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Developmental Screening Initiative – Quality Improvement

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BACKGROUND

The prevalence of developmental disabilities in the United States pediatric population is estimated to be 12 to 16 percent. One reason for unidentified developmental disabilities in the U.S. is lack of communication between doctors and families. There is a discrepancy between family perception of when to have their child screened and system-wide follow-up on referring positive screen results. Another issue is lack of training on best practices for the many screening tools available. Clinical assessment alone detects less than 30% of children with developmental disabilities and only 20% to 30% of children with disabilities are identified before they reach kindergarten.

 

In response to these alarming statistics, the American Academy of Pediatrics (AAP) published a policy statement in 2001, calling for universal developmental screening of infants and young children as part of routine well-child check-ups. The AAP emphasized the use of standardized screening tools. However, although the AAP has emphasized the use of developmental screening for the pediatric population, they have not yet outlined a procedure to bring about this systematic change. This is the basis for forming the Developmental Screening Initiative (DSI) in New Mexico.

GOAL

The focus of DSI NM is to increase the rate of developmental screening using a standardized tool and promote earlier referral for children from birth to five years of age.

CONTEXT

In collaboration with the UNM HSC Center for Development and Disability (CDD) and Envision NM, DSI NM’s mission is to promote best practices in developmental screening for children birth to five years of age. Late detection of disabilities impacts school readiness, gaps in achievement and result in significant health disparities. Research indicates that early intervention programs cause increased academic performance, decreased need for special education, decreased criminal conduct and increased adult earnings.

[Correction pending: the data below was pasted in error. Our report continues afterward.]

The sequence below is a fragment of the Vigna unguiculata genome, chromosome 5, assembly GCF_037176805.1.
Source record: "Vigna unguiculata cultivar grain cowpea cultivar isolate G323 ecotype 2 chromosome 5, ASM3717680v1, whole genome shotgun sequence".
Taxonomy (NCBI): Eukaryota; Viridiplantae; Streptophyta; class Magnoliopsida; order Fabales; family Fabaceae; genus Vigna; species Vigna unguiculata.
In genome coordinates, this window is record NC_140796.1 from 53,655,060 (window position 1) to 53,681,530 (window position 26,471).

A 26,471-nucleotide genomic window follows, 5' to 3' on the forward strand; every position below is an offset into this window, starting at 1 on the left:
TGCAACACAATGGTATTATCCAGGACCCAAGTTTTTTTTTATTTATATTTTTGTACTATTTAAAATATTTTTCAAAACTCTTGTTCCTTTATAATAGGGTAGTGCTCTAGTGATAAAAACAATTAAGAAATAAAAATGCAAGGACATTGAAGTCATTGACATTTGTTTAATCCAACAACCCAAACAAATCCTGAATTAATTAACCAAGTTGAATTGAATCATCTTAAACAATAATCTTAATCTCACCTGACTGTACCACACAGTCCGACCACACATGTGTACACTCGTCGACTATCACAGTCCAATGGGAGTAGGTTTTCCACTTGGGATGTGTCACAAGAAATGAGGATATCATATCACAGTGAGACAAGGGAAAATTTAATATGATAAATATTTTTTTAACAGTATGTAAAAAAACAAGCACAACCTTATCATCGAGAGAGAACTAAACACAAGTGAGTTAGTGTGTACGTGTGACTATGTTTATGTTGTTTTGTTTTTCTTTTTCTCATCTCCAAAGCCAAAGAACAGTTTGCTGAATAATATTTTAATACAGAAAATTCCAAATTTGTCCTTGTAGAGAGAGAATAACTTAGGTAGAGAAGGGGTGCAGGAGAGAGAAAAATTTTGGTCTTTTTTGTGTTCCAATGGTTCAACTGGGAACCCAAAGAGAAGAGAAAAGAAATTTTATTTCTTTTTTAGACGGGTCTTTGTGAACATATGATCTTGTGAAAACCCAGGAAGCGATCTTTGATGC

OBJECTIVES

Participants in the Developmental Screening Quality Improvement Initiative will focus on:

  • Gestational age known and documented
  • Age of child at visit
  • Child referred for further evaluation?
  • Screening results documented?
  • Developmental screen administered at age appropriate intervals
  • Which tool used for developmental screen?
  • Developmental screen results documented in chart?
  • Screening results discussed with family

 

Participation is restricted to pediatricians and family physicians practicing in New Mexico and in the Navajo Nation. The intervention is designed for practice teams, which include the primary care physician and clinic team members such as nursing staff and administration. Participants are encouraged to include all providers from their clinic, as the intervention is based on transforming office systems. MOC credit and/or 25 CME/CEUs are available to providers who complete the initiative.

 

Carole Conley, LMSW

Education & Outreach Manager

Office Phone: 505-925-7605

625 Silver Ave. SW, Suite 324

Albuquerque, NM 87102

cconley@salud.unm.edu

 

Brandon Bell, M.A.

Quality Improvement Specialist

Office Phone 505-925-7520

625 Silver Ave. SW, Suite 324

Albuquerque, NM 87102

brbell@salud.unm.edu

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